Politics, open government, and safe streets. And the constant incursion of cycling.

Debating the Surveillance State

Glenn Greenwald keeps up the good fight in responding to two essays which:

perfectly illustrate the continuous stream of manipulative fear-mongering over the last decade which has reduced much of the American citizenry into a meek and submissive faction for whom no asserted government power is too extreme, provided the scary menace of ‘Terrorism’ is uttered to justify it.

And really, please read the links given via “two essays” above. While this subject sometimes feels like a hobby horse that I’m either riding or beating to death, I continue to believe that it is an issue critical to our society.  And yes, things *have* changed:

Every President until George W. Bush — including Ronald Reagan — was able to keep the country safe while adhering to that surveillance safeguard. But while even the most hawkish Americans in the 1980s — facing the Soviet threat — understood that domestic eavesdropping should be conducted only with judicial warrants, the war cheerleaders of the current decade insist that the far less formidable threat from Muslim extremists means we must vest the Government with the power of warrantless surveillance — even on American citizens, on U.S. soil. That’s how far we’ve descended into the pit of fear-mongering and submission, thanks to the toxic mix of fear-mongers and the authoritarian cowards they exploit.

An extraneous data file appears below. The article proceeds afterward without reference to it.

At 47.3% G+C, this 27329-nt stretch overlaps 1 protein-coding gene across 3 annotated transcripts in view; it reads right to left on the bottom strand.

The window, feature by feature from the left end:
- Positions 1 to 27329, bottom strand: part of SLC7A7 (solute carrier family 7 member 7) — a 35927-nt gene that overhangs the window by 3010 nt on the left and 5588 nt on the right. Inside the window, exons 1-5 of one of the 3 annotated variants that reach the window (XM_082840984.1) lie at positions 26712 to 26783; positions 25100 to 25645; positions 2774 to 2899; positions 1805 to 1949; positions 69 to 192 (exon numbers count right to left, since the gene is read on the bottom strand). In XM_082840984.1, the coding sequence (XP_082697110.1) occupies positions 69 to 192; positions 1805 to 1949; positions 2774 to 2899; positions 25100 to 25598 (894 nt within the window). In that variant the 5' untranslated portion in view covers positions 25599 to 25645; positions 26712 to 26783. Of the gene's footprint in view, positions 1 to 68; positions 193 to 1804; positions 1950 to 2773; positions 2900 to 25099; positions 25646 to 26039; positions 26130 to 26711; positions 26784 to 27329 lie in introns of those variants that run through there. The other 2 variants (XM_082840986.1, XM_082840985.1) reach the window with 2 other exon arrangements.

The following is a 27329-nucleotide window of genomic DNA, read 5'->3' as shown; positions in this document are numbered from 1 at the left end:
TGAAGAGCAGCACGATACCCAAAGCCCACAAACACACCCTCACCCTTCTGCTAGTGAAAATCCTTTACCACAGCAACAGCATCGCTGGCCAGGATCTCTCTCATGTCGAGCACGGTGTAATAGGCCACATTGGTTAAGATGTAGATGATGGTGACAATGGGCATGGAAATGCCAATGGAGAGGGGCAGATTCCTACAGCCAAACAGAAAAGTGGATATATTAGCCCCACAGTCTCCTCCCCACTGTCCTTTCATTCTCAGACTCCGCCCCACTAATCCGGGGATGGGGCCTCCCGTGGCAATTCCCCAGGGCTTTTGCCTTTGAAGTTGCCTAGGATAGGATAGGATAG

There’s no excluding of Barack Obama in this paragraph.  Like most presidents, he’s held onto the powers grabbed by the previous one.  This is not a partisan issue.  It’s a fundamental issue.


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  1. the media and an complicit Legislature have gradually escalated the Executive branches power with no check or balance. We treat our president as some sort of king, who has the power to do everything from fixing the economy to killing our enemies. the more power we give up to the president the more it will be abused because absolute power corrupts absolutely. sad but true even in a “democracy”

  2. MB

    That’s correct, Amit, and depending on the year, a near majority of the population doesn’t see a problem with it.

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